The thing about secrets is that people crave to know them. This is especially true of one of the most sought-after recipes of the modern era: the super-duper-secret blend of herbs and spices that go into KFC’s “finger lickin’ good” fried chicken.
The exact recipe, first developed in 1939 by Colonel Harland Sanders — yes, the Colonel — is said only to exist in a vault at KFC headquarters in Louisville, Kentucky. The company has claimed that it goes so far as to buy spices from different vendors to protect the recipe as “intellectual property.” When one couple claimed to have stumbled upon the recipe earlier this year, KFC executives decided to sue them.
So you can imagine the corporate headache this week when Jay Jones, a journalist writing for the Chicago Tribune, who was on an assignment to visit the Harland Sanders Cafe and Museum in Corbin, Kentucky, published a photo of a handwritten note, given to him by the Colonel’s nephew, Joe Ledington. On it was a list of exactly 11 herbs and spices, along with their measurements.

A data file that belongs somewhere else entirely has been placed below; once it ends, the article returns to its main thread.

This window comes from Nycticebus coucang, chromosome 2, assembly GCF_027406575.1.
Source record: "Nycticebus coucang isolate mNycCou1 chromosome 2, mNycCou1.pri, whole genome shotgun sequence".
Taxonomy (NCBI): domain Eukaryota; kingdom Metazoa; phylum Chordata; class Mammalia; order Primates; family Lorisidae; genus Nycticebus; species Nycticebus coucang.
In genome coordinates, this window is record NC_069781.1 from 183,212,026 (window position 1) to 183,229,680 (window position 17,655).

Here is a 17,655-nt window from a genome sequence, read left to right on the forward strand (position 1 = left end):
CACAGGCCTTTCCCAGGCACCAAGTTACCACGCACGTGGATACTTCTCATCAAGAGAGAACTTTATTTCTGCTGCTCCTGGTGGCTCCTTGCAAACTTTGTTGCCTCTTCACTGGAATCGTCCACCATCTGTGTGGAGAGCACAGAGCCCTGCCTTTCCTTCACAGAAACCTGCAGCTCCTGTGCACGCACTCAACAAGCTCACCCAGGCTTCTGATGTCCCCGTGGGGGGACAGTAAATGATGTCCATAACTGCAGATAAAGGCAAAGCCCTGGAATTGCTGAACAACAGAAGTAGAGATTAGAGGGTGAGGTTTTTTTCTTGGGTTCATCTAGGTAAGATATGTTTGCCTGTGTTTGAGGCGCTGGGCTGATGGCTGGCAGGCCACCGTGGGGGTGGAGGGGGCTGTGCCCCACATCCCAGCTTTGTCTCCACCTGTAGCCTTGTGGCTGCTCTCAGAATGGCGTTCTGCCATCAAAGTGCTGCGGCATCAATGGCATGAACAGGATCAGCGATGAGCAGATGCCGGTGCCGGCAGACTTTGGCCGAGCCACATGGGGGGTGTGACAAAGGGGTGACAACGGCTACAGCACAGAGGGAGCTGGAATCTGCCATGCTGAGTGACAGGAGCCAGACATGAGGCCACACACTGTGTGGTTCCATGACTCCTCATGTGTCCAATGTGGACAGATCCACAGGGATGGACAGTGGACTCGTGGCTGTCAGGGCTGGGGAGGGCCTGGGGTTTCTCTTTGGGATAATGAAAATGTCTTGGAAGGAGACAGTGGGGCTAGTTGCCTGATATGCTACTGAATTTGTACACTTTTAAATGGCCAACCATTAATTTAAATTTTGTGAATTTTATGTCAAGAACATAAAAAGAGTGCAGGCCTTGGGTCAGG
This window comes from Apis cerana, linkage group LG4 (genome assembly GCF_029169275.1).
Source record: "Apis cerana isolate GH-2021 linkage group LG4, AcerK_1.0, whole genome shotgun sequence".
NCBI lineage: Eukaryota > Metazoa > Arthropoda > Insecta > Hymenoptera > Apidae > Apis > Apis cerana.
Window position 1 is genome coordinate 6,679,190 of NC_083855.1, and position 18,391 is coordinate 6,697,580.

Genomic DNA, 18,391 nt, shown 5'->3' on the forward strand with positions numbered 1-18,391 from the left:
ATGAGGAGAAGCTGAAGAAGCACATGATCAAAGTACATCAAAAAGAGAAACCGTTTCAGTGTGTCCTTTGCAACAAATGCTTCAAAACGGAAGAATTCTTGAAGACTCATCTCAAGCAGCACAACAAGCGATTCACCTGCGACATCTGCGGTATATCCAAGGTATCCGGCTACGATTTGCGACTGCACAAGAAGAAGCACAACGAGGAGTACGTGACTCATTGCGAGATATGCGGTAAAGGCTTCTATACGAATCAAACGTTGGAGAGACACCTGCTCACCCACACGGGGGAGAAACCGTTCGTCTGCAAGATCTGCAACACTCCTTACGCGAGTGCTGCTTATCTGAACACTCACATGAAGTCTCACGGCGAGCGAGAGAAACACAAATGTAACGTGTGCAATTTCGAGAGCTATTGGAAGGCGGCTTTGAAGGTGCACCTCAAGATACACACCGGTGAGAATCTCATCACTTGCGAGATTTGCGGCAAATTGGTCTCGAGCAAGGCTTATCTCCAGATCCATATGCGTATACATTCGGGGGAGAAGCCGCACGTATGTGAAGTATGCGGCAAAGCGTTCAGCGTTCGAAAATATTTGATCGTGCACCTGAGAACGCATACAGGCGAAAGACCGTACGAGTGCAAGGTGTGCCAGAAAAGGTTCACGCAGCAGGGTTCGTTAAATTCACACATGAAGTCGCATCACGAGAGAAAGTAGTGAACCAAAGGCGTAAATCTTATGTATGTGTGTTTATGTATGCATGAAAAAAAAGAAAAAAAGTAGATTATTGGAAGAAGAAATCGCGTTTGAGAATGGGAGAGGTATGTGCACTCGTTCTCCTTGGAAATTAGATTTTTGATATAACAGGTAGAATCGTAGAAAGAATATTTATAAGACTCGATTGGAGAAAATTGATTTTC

According to Jones, Ledington initially confirmed that it was the original herb-and-spice blend, but has since retracted, citing uncertainty of the original recipe. KFC then responded to an email by the Tribune with typical vague finesse: “Lots of people through the years have claimed to discover or figure out the secret recipe, but no one’s ever been right.” After testing the recipe, the paper remains convinced it’s found the actual recipe. “All we know is the recipe we tested certainly tastes like KFC,” a Tribune reporter wrote. “And whatever it is, it’s finger lickin’ good.”